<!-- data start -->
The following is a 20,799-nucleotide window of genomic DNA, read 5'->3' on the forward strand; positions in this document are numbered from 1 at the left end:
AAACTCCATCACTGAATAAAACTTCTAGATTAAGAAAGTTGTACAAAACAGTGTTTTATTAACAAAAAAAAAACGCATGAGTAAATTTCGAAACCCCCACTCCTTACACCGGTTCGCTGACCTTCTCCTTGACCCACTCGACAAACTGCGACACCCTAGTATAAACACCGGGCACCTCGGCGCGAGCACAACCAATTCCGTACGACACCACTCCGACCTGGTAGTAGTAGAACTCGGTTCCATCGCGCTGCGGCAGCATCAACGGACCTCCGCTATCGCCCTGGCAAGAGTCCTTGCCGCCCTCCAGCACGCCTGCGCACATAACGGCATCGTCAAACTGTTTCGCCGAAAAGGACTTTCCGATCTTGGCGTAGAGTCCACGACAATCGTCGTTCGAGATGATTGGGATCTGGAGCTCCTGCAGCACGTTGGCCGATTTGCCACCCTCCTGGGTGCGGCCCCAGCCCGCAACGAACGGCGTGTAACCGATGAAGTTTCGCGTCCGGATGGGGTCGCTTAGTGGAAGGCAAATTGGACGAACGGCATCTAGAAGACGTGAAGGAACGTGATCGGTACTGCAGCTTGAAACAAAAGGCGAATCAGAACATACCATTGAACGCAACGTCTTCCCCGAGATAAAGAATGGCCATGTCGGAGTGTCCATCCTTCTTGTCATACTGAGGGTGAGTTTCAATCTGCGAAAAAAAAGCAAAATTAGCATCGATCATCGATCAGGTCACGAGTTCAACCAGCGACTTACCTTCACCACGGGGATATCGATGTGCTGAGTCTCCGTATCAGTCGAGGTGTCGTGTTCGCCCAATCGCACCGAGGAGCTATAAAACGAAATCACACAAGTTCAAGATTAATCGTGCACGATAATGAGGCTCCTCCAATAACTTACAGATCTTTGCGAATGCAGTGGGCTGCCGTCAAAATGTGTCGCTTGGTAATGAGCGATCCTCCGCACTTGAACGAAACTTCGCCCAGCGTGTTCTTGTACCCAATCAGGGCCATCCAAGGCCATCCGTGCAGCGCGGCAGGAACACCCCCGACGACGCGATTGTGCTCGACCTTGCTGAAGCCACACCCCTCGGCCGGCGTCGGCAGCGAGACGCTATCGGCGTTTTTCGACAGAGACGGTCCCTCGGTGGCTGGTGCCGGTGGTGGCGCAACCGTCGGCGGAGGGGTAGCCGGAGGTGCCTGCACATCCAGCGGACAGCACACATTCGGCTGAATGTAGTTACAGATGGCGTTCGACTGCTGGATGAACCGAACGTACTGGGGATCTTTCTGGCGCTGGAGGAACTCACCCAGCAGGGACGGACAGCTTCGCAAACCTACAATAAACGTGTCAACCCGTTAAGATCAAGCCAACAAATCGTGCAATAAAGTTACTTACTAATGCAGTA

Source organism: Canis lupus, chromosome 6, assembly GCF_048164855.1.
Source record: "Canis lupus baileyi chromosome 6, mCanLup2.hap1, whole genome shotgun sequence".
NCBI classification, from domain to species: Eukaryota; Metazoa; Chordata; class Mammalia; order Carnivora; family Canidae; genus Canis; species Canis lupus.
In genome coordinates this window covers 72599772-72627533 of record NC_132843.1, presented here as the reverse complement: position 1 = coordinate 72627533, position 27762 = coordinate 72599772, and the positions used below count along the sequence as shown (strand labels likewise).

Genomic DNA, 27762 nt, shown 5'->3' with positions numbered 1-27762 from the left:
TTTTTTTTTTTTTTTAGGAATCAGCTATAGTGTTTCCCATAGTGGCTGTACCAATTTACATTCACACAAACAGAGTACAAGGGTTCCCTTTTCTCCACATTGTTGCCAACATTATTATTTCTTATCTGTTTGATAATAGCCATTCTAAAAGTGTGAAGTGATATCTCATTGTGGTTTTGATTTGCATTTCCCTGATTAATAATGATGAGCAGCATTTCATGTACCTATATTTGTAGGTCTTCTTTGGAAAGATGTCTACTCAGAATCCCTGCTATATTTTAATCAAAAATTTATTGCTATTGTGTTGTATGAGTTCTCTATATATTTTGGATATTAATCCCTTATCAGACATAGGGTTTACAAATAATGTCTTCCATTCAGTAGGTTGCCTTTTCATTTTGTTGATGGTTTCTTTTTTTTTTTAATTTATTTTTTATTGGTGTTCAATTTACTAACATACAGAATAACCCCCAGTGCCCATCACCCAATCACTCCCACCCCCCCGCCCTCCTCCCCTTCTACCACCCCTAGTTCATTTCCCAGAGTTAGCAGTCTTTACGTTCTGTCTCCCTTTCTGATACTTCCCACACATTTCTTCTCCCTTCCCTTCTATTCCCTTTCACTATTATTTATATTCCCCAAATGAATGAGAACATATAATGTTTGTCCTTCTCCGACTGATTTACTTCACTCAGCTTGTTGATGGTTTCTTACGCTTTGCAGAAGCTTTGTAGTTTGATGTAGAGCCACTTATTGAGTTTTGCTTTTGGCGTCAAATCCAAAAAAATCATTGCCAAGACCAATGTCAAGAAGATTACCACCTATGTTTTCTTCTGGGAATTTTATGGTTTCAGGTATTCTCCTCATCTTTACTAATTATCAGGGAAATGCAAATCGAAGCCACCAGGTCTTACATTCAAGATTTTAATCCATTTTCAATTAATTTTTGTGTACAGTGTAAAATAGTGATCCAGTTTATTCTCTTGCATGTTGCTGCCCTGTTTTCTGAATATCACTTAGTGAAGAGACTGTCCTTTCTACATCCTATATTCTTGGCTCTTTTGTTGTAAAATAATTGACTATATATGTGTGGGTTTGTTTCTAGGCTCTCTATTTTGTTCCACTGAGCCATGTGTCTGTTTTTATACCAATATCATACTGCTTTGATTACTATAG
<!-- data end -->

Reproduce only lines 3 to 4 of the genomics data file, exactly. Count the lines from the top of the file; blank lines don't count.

Source organism: Canis lupus, chromosome 6, assembly GCF_048164855.1.
Source record: "Canis lupus baileyi chromosome 6, mCanLup2.hap1, whole genome shotgun sequence".